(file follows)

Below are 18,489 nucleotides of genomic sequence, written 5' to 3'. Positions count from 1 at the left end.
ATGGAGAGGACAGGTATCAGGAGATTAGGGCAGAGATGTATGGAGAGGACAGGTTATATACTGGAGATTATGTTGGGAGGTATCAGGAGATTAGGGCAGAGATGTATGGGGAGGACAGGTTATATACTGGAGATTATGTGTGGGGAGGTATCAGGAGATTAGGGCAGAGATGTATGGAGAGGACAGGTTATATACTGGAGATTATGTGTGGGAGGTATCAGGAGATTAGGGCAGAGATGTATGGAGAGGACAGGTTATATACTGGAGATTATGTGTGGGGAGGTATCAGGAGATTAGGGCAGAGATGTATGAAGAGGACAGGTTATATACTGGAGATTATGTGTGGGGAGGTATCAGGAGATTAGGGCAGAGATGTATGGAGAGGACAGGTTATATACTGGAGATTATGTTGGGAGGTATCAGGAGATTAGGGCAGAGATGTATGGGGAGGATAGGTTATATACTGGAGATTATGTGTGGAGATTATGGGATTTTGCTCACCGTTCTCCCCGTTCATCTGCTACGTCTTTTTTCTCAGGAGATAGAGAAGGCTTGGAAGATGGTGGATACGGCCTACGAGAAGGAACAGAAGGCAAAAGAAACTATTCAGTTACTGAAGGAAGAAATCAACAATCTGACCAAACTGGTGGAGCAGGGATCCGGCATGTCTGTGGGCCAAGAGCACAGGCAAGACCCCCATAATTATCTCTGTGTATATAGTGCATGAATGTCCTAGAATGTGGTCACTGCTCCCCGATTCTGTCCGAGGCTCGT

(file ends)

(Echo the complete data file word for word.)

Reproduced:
Below are 18,489 nucleotides of genomic sequence, written 5' to 3'. Positions count from 1 at the left end.
ATGGAGAGGACAGGTATCAGGAGATTAGGGCAGAGATGTATGGAGAGGACAGGTTATATACTGGAGATTATGTTGGGAGGTATCAGGAGATTAGGGCAGAGATGTATGGGGAGGACAGGTTATATACTGGAGATTATGTGTGGGGAGGTATCAGGAGATTAGGGCAGAGATGTATGGAGAGGACAGGTTATATACTGGAGATTATGTGTGGGAGGTATCAGGAGATTAGGGCAGAGATGTATGGAGAGGACAGGTTATATACTGGAGATTATGTGTGGGGAGGTATCAGGAGATTAGGGCAGAGATGTATGAAGAGGACAGGTTATATACTGGAGATTATGTGTGGGGAGGTATCAGGAGATTAGGGCAGAGATGTATGGAGAGGACAGGTTATATACTGGAGATTATGTTGGGAGGTATCAGGAGATTAGGGCAGAGATGTATGGGGAGGATAGGTTATATACTGGAGATTATGTGTGGAGATTATGGGATTTTGCTCACCGTTCTCCCCGTTCATCTGCTACGTCTTTTTTCTCAGGAGATAGAGAAGGCTTGGAAGATGGTGGATACGGCCTACGAGAAGGAACAGAAGGCAAAAGAAACTATTCAGTTACTGAAGGAAGAAATCAACAATCTGACCAAACTGGTGGAGCAGGGATCCGGCATGTCTGTGGGCCAAGAGCACAGGCAAGACCCCCATAATTATCTCTGTGTATATAGTGCATGAATGTCCTAGAATGTGGTCACTGCTCCCCGATTCTGTCCGAGGCTCGT